The Next Level

Thanks to a reference from my professor it took a half-hour job interview with the guys from Elmos Semiconductor and I found myself on a plane to China. Obviously, living in central Shanghai stood in fairly stark contrast to living in a small town in Germany, but was an experience I feel richer for having experienced. On the whole, China was a very pleasant and horribly flawed experience at the same time. That's why three months time was the ideal period, long enough to soak up the unknown culture, while still not being too long, no matter how challenging it would be. I mean it's just three months. And you can survive anything for three months, right? The alternative would have been idling away my valuable time, following the daily routine in my safe nest at home. No practicable alternative for me.

Travel makes life so much more vivid, so much more real, as we humans perceive changing sensations far more intensely than constant ones. Arriving in a foreign place not understanding anything or anyone makes you feel like a little child again. You are forced to start from scratch. There is transport to find, accommodation to be located, and money to be changed. You need to find places to eat or buy groceries at, need to find your way to work, and overcome cultural barriers. All these things you have to do intentionally, since there is no behavioural pattern you can rely on. The awareness this arrival process requires lets you notice the little things. Things you may have never noticed and thought about in your known habitat. Things that have always felt right but suddenly you start to question them. Whether you change your established ways of thinking, amend it to a certain extent or keep them as they are does't matter. The point is that you rise out of the fog of habitual behaviour and unconscious activity into a state of conscious awareness. However, I think travel causes an unavoidable swaying in opinion, ideally with a long-term convergence towards your own, leaving a well-rounded worldview with a maximum of confidence in it.

Apes like us are equipped with an innate longing for more. I consider this biologically based auto-craving one of the reasons why many of us have all the comforts and conveniences that make daily life easier. However, most of us do not value but instead take for granted the great privilege of health care, shelter, enjoyable food at our disposal, as well as time and energy to do what we love and enjoy. Plus, when the sole goal is having an ever easier life we will inevitably reach a point of saturation, a point where it cannot be nicer and easier anymore. So, in order to stay fulfilled, instead of wallowing in our comfort zone craving for more, we might take a step back more often, live in a different, less comfortable environment for instance, and recalibrate accordingly. As for me personally, the more I travel, the more I appreciate the incredible well-being I have at home.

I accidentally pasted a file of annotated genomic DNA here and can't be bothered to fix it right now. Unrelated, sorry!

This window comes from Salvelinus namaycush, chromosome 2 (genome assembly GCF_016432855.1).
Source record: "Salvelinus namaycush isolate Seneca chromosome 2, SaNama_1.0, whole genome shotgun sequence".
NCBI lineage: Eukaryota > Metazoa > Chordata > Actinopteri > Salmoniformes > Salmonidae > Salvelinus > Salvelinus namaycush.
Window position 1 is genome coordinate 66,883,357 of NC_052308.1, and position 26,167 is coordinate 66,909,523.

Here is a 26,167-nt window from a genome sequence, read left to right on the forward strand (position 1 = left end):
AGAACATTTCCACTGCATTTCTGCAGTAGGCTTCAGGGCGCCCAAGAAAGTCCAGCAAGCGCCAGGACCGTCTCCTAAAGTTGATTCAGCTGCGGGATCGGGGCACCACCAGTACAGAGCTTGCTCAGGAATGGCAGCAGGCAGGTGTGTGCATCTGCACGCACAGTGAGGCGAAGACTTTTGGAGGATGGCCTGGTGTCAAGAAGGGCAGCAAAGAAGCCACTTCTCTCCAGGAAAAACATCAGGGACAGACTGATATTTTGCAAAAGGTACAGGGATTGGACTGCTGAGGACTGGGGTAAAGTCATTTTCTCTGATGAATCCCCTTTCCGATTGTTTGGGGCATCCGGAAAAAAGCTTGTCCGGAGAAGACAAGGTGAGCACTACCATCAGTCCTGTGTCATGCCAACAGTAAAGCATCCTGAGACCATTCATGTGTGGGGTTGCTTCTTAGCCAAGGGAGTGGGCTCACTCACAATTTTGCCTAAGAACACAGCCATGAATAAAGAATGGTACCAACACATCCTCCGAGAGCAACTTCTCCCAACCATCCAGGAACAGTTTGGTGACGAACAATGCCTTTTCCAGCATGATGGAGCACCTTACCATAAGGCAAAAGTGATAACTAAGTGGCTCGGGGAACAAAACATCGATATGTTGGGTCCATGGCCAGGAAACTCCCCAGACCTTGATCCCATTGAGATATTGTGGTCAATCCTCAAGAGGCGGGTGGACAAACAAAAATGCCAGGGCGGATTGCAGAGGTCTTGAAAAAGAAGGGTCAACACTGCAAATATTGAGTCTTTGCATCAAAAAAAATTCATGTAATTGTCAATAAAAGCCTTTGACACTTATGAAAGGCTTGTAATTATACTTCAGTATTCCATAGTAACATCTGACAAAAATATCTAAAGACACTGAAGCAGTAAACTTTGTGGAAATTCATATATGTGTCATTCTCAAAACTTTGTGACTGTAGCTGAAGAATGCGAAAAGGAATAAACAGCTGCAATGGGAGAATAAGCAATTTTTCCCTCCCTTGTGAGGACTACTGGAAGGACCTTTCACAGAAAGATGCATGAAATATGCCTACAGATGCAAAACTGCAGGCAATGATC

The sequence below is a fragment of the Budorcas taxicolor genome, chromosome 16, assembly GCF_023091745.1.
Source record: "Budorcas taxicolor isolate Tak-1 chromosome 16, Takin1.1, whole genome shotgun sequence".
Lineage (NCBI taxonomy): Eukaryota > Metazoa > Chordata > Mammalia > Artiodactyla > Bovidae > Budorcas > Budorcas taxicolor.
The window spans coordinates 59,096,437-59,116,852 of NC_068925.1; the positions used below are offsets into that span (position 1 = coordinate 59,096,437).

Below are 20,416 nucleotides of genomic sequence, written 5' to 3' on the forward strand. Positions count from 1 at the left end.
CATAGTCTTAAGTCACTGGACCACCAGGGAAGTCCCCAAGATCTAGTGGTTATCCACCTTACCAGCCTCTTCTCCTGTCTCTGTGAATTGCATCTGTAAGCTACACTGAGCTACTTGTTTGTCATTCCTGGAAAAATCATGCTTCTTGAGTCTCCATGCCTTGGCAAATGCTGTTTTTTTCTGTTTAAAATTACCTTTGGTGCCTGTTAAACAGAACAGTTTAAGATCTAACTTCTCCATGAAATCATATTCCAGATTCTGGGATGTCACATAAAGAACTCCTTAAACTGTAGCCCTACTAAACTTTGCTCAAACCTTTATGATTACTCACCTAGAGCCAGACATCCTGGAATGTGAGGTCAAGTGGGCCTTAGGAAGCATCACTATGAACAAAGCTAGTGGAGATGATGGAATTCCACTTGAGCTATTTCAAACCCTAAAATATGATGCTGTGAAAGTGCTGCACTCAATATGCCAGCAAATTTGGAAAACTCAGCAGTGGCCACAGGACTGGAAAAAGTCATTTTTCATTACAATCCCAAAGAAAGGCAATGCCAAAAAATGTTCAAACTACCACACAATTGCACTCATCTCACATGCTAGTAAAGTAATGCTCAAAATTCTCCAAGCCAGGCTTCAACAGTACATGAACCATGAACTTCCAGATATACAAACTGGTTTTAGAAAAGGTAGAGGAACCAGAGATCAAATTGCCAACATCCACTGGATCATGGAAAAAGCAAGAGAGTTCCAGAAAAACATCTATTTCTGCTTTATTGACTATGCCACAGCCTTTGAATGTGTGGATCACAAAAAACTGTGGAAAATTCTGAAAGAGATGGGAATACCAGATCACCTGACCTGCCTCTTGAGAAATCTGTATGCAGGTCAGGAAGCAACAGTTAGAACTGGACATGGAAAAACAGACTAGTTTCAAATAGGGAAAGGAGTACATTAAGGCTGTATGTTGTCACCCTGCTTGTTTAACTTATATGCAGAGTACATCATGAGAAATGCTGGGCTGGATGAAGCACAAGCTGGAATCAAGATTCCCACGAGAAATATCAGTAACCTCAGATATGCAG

Nevertheless, Shanghai undoubtedly had some really beautiful spots in store where one can lead a very Western, untroubled life if one desires to do so and if one's budget allows for it. Although I think you may be able to understand the gist of what is going on around you, a lot of information about the culture stays hidden from an overly touristic perspective. Frankly, even I did have a burger sometimes and consumed one or another pint as well but avoided Western food when possible and instead ate the cheap local food. One has to get used to it, but you wouldn’t visit China and look for the first hamburger joint, would you?

The fhocus research magazine of the Münster University of Applied Sciences published an article about my stay, albeit only in German.